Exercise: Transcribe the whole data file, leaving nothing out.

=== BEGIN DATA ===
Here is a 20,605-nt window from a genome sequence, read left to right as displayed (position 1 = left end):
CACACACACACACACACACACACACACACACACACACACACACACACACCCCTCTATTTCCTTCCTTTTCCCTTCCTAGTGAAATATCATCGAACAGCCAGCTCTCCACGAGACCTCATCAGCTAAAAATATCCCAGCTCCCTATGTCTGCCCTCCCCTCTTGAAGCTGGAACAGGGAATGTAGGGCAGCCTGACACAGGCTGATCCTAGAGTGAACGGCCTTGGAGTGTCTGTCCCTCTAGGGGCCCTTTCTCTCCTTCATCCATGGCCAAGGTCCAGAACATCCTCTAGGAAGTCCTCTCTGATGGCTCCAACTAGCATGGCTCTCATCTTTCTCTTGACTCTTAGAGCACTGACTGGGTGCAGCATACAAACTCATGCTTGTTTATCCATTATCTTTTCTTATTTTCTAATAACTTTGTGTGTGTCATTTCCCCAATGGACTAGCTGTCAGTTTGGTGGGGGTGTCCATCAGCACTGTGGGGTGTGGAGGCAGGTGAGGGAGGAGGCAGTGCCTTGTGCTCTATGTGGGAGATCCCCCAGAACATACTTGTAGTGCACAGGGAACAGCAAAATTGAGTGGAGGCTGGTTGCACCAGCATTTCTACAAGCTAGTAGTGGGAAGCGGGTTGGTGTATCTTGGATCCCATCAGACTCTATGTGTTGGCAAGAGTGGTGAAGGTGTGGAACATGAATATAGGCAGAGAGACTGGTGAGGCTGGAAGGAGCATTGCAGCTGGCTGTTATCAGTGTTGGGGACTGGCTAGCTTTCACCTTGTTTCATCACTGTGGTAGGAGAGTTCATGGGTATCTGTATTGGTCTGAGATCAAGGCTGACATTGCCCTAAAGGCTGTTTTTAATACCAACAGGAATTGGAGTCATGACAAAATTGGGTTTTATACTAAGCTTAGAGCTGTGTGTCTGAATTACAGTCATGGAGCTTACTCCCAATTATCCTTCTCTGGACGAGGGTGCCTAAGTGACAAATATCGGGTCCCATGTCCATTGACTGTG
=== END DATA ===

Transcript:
Here is a 20,605-nt window from a genome sequence, read left to right as displayed (position 1 = left end):
CACACACACACACACACACACACACACACACACACACACACACACACACCCCTCTATTTCCTTCCTTTTCCCTTCCTAGTGAAATATCATCGAACAGCCAGCTCTCCACGAGACCTCATCAGCTAAAAATATCCCAGCTCCCTATGTCTGCCCTCCCCTCTTGAAGCTGGAACAGGGAATGTAGGGCAGCCTGACACAGGCTGATCCTAGAGTGAACGGCCTTGGAGTGTCTGTCCCTCTAGGGGCCCTTTCTCTCCTTCATCCATGGCCAAGGTCCAGAACATCCTCTAGGAAGTCCTCTCTGATGGCTCCAACTAGCATGGCTCTCATCTTTCTCTTGACTCTTAGAGCACTGACTGGGTGCAGCATACAAACTCATGCTTGTTTATCCATTATCTTTTCTTATTTTCTAATAACTTTGTGTGTGTCATTTCCCCAATGGACTAGCTGTCAGTTTGGTGGGGGTGTCCATCAGCACTGTGGGGTGTGGAGGCAGGTGAGGGAGGAGGCAGTGCCTTGTGCTCTATGTGGGAGATCCCCCAGAACATACTTGTAGTGCACAGGGAACAGCAAAATTGAGTGGAGGCTGGTTGCACCAGCATTTCTACAAGCTAGTAGTGGGAAGCGGGTTGGTGTATCTTGGATCCCATCAGACTCTATGTGTTGGCAAGAGTGGTGAAGGTGTGGAACATGAATATAGGCAGAGAGACTGGTGAGGCTGGAAGGAGCATTGCAGCTGGCTGTTATCAGTGTTGGGGACTGGCTAGCTTTCACCTTGTTTCATCACTGTGGTAGGAGAGTTCATGGGTATCTGTATTGGTCTGAGATCAAGGCTGACATTGCCCTAAAGGCTGTTTTTAATACCAACAGGAATTGGAGTCATGACAAAATTGGGTTTTATACTAAGCTTAGAGCTGTGTGTCTGAATTACAGTCATGGAGCTTACTCCCAATTATCCTTCTCTGGACGAGGGTGCCTAAGTGACAAATATCGGGTCCCATGTCCATTGACTGTG